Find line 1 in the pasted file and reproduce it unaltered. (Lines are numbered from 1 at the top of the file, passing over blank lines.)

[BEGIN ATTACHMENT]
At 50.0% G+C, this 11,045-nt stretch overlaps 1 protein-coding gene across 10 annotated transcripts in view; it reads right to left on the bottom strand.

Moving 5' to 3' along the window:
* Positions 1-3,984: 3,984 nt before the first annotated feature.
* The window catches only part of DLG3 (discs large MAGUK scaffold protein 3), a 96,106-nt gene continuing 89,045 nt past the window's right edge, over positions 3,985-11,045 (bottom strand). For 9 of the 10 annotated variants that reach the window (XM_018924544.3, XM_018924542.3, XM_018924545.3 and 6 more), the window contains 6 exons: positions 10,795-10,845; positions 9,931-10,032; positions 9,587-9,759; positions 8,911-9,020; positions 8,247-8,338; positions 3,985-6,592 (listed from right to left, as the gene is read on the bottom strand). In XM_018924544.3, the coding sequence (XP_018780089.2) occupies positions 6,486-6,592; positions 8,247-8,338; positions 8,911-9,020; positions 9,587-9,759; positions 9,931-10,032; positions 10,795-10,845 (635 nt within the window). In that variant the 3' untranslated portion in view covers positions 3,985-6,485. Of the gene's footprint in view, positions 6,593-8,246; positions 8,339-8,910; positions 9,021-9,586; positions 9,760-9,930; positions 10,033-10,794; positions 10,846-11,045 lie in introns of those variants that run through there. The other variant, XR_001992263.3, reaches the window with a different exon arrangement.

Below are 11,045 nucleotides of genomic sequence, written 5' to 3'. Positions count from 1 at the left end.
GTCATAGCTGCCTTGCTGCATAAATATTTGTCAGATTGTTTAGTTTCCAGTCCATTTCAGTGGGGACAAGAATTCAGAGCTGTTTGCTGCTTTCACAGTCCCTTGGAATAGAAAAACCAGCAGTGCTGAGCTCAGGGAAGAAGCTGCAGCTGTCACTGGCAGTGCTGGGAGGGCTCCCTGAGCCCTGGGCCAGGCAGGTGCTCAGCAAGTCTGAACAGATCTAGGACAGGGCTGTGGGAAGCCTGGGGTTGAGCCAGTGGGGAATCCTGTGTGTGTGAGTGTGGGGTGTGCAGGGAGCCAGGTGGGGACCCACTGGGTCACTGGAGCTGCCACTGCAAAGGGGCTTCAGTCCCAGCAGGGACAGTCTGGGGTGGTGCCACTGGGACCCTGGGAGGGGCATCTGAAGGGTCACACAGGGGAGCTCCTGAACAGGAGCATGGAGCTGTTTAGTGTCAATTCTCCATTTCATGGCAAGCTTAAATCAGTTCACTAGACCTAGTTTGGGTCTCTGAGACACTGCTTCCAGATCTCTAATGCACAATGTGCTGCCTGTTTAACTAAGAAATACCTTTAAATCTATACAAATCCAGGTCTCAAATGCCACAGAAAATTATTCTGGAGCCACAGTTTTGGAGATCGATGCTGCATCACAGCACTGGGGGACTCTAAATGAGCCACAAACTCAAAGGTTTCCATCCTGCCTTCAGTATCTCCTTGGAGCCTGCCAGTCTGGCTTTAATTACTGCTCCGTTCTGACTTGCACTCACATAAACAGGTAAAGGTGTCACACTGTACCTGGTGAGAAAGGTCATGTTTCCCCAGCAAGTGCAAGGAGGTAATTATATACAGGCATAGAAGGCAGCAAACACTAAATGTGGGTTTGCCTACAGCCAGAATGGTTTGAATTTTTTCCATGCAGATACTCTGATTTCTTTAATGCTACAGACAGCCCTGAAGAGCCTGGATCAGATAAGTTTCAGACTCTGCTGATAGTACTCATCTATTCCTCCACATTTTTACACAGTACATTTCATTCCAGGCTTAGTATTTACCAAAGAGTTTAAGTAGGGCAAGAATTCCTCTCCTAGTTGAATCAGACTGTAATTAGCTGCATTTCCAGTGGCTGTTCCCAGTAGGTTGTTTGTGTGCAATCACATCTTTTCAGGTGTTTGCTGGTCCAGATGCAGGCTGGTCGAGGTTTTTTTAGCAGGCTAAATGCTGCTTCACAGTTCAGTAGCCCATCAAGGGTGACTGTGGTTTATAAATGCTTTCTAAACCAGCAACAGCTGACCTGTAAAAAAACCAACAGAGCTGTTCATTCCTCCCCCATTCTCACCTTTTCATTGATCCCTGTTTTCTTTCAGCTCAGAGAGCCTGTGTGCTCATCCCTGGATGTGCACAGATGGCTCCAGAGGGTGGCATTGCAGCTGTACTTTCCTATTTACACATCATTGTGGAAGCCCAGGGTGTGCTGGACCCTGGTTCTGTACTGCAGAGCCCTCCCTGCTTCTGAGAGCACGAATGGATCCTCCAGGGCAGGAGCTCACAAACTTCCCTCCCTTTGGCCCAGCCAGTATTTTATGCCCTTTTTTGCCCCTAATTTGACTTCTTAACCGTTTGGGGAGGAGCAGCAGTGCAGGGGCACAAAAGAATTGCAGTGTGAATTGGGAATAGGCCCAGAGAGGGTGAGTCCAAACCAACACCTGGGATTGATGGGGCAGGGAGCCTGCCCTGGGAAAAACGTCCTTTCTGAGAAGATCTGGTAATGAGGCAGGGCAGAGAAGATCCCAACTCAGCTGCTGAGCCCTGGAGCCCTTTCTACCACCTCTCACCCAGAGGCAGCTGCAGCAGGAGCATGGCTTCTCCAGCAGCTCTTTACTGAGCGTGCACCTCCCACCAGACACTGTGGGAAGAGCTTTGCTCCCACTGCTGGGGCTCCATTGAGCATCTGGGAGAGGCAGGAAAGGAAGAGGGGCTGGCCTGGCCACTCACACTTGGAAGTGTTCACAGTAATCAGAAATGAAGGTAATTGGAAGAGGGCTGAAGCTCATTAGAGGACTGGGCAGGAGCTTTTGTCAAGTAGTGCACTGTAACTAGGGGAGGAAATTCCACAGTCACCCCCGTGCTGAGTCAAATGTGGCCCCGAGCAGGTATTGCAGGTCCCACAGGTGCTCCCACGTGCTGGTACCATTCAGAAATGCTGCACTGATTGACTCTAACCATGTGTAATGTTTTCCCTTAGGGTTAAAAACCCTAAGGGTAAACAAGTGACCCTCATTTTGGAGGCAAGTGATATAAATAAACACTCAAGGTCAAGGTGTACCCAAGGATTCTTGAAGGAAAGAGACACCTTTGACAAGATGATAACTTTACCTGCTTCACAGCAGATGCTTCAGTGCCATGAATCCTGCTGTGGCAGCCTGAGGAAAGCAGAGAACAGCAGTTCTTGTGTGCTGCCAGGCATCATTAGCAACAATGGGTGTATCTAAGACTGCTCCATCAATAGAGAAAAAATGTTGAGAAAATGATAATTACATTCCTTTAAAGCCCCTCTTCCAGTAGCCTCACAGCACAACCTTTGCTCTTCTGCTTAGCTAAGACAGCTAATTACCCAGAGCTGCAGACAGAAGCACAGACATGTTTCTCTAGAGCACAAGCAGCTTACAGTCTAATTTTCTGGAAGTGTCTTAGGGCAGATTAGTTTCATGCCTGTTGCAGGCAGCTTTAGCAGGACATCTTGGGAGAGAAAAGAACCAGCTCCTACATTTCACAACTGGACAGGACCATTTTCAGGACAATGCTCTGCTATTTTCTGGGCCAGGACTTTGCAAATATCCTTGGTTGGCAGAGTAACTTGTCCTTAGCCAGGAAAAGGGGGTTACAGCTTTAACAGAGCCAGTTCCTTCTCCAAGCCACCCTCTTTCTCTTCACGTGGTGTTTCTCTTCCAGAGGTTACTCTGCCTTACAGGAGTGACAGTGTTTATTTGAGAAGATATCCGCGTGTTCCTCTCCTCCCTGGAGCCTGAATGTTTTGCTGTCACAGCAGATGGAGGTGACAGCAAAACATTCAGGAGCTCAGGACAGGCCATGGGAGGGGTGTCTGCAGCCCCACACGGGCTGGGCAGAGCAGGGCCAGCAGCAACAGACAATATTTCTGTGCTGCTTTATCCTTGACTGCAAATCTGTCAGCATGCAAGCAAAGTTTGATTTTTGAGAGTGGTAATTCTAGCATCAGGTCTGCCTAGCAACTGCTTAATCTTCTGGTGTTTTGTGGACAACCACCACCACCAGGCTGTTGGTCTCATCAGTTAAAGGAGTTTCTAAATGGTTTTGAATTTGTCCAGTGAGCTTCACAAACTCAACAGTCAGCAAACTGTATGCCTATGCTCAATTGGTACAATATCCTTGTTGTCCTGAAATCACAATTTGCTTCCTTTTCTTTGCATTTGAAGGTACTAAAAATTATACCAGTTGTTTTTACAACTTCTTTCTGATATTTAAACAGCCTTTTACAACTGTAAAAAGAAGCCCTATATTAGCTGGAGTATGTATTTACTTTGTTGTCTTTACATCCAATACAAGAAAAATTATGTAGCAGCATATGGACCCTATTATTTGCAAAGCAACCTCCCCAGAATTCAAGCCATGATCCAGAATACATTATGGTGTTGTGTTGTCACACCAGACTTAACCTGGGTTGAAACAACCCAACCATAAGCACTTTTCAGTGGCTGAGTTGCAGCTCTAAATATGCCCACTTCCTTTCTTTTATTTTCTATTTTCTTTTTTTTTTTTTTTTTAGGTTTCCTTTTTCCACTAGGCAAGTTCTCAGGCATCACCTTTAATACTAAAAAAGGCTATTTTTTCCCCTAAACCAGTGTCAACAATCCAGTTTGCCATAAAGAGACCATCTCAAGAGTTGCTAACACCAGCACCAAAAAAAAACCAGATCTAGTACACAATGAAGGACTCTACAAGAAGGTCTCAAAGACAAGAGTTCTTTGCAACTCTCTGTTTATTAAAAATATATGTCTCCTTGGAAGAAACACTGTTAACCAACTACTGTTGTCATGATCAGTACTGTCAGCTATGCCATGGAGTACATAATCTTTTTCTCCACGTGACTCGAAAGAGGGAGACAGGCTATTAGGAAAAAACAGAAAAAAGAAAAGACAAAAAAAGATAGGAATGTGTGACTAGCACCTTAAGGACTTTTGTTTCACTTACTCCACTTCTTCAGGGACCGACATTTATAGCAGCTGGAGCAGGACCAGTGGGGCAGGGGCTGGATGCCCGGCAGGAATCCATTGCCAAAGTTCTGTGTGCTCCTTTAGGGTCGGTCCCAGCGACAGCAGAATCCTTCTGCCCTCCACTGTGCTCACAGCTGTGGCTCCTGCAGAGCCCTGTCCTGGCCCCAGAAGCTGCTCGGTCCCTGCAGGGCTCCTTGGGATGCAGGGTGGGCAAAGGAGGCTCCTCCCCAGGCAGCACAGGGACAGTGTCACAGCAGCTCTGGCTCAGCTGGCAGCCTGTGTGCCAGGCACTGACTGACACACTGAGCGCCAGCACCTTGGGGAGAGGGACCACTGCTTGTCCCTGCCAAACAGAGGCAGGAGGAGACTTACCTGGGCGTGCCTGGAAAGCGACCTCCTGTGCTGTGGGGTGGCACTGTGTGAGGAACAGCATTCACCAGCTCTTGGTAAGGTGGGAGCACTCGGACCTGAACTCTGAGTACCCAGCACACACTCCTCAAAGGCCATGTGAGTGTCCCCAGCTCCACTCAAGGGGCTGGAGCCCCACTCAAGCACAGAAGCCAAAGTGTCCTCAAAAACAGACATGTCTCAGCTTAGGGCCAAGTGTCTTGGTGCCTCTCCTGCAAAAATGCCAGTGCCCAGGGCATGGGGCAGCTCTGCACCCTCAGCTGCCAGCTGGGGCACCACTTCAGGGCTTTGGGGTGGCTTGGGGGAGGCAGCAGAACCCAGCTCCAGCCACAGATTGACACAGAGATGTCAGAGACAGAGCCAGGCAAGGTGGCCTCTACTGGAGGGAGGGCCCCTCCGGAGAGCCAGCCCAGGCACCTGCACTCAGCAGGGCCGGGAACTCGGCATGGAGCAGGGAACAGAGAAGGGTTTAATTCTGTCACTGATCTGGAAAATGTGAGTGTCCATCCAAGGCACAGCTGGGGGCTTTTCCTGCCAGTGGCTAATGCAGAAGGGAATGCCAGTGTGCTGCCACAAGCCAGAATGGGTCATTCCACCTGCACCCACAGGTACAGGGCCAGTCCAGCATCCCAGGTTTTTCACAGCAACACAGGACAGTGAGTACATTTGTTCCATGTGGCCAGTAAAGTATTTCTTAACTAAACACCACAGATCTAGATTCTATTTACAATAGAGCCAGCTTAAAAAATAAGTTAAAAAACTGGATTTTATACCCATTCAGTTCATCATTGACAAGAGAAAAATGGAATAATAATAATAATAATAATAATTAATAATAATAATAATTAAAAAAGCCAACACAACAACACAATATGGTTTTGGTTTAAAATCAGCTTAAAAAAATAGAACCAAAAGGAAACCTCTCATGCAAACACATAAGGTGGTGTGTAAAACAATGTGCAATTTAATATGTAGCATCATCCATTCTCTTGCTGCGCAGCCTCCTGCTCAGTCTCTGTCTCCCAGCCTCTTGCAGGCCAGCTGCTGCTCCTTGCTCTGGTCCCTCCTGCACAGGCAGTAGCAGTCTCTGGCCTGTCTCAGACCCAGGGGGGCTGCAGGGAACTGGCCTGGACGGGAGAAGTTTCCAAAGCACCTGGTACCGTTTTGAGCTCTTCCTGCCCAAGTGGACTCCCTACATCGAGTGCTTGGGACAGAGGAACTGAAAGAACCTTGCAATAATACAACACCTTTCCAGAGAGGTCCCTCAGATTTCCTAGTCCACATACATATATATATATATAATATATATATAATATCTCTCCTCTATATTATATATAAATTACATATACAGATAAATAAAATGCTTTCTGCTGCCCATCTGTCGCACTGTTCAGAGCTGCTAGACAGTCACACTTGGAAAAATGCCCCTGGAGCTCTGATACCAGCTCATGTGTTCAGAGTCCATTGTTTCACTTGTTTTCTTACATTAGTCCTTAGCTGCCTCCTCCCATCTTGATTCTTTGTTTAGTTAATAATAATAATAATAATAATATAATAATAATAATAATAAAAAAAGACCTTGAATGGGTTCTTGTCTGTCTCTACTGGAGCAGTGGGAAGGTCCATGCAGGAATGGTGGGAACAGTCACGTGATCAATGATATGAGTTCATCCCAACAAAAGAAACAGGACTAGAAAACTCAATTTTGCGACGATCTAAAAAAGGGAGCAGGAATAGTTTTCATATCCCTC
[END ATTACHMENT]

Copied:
At 50.0% G+C, this 11,045-nt stretch overlaps 1 protein-coding gene across 10 annotated transcripts in view; it reads right to left on the bottom strand.